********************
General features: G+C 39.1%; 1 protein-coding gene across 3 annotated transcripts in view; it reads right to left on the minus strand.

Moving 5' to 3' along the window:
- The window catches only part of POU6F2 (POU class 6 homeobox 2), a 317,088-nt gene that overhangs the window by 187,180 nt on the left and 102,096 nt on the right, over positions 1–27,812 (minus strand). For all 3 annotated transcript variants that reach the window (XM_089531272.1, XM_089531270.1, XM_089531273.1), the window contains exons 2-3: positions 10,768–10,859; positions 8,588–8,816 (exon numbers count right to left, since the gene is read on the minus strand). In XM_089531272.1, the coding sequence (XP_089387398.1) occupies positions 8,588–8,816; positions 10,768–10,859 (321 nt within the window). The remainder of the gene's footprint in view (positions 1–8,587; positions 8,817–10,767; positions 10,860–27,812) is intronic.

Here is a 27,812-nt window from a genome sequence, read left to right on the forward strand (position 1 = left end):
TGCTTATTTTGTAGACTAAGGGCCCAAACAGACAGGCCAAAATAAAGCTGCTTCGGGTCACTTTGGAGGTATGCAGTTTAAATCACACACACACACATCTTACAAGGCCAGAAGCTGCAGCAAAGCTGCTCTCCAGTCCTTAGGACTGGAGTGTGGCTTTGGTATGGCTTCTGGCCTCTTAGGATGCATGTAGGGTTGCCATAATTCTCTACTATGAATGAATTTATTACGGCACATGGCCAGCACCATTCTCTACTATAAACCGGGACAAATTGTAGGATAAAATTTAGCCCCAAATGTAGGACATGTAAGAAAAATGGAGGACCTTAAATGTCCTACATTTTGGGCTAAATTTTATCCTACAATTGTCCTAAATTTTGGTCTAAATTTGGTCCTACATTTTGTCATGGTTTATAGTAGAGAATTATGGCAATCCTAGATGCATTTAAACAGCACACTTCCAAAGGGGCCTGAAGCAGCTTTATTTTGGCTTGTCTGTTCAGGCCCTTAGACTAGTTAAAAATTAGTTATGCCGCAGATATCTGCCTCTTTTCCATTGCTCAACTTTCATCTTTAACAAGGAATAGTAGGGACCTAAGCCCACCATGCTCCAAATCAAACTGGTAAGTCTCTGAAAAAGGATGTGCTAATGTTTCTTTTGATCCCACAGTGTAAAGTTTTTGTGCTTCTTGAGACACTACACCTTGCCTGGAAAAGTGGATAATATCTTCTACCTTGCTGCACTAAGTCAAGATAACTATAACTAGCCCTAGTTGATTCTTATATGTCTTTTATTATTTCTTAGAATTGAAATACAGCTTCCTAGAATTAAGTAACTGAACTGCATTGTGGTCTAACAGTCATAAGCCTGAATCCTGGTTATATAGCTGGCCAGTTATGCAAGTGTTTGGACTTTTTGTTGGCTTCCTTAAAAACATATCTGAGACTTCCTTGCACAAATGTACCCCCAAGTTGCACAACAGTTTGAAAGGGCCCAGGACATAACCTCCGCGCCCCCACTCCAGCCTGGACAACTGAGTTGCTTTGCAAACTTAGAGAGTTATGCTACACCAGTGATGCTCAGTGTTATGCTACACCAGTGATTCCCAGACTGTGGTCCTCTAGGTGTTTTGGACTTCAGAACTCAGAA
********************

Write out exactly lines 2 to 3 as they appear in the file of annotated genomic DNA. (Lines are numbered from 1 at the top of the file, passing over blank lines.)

Moving 5' to 3' along the window:
- The window catches only part of POU6F2 (POU class 6 homeobox 2), a 317,088-nt gene that overhangs the window by 187,180 nt on the left and 102,096 nt on the right, over positions 1–27,812 (minus strand). For all 3 annotated transcript variants that reach the window (XM_089531272.1, XM_089531270.1, XM_089531273.1), the window contains exons 2-3: positions 10,768–10,859; positions 8,588–8,816 (exon numbers count right to left, since the gene is read on the minus strand). In XM_089531272.1, the coding sequence (XP_089387398.1) occupies positions 8,588–8,816; positions 10,768–10,859 (321 nt within the window). The remainder of the gene's footprint in view (positions 1–8,587; positions 8,817–10,767; positions 10,860–27,812) is intronic.